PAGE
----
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When everyone has a home

Housing advice for Northern Ireland

Intimidation information for foreign nationals

This page only contains basic information and is the English version of our translated content.  For more detailed advice and information on housing in Northern Ireland in the English language, use the menu options on the homepage. 

Intimidation is a criminal offence. If you have been intimidated or attacked in your home, you may be able to get help from the Housing Executive.

What counts as intimidation?

The Housing Executive does not consider all threats to be intimidation. Intimidation is considered serious if it is:

  • racial,
  • sectarian,
  • terrorist,
  • because of your sexuality,
  • because of a disability.

The Housing Executive should consider you homeless if it decides you have been intimidated from your home. You may also be able to get an emergency grant from the Housing Executive or the Housing Executive may be able to purchase your home if you have been a victim of intimidation.

You might not be eligible for help from the Housing Executive as a person from abroad. However, the Housing Executive has a legal duty to give housing advice and information on preventing homelessness to anyone who asks in Northern Ireland. Speak to an adviser as soon as possible, if you are being intimidated.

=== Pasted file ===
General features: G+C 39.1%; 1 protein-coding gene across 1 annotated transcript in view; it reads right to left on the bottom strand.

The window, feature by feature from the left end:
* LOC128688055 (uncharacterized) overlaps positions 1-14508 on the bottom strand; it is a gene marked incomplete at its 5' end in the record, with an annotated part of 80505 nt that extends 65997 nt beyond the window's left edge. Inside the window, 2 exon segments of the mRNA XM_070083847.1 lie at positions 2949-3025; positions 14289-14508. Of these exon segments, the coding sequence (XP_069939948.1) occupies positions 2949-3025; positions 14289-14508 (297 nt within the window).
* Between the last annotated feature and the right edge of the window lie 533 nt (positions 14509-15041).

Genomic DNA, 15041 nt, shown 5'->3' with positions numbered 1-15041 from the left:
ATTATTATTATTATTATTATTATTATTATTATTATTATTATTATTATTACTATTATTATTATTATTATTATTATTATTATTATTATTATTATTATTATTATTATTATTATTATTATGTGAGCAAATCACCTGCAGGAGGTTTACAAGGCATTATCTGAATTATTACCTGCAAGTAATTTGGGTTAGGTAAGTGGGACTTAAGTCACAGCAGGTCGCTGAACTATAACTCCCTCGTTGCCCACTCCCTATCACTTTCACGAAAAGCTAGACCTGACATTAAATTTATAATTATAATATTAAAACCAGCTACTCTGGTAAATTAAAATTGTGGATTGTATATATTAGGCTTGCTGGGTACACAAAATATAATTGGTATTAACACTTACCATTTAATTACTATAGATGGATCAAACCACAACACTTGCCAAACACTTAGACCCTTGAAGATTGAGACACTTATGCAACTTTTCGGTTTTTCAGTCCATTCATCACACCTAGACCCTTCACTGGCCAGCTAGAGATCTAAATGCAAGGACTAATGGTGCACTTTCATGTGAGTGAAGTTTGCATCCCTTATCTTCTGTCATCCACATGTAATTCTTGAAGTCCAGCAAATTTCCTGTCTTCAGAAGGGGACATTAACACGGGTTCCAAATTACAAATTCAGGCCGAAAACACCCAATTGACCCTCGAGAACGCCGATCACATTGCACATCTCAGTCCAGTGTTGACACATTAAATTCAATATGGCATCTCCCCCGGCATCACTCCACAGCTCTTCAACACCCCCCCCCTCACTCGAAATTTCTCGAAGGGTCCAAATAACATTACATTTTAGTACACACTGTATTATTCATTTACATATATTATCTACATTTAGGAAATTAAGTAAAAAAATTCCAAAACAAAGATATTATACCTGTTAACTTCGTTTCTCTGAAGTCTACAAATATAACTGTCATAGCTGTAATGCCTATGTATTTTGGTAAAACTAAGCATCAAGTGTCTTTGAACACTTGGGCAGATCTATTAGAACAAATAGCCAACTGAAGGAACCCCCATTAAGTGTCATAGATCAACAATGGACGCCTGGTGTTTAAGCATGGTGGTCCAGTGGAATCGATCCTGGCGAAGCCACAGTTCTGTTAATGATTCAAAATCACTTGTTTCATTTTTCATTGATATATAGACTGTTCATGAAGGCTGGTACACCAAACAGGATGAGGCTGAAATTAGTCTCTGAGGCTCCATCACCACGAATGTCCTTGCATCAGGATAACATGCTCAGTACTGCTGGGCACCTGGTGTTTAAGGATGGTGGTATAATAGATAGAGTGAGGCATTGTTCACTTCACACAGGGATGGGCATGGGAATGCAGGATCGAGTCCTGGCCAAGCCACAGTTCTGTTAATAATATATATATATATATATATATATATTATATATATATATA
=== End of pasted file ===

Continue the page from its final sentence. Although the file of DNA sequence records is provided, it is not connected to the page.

Where else can I turn for help?

Your safety should be your top priority. Don't stay in your home if you don't feel safe. If you decide to stay in your home after you have been intimidated, get advice from the police.

If you are renting privately and you have been attacked by people who live with you, tell your landlord. Your landlord may be able to evict the violent person by following the proper legal procedure.

Oganisations such as Northern Ireland Council for Ethnic Minorities (NICEM), Multi-cultural Resource Centre or South Tyrone Empowerment Project (STEP) can offer you further advice and assistance. Find other advice agencies in your area which can help.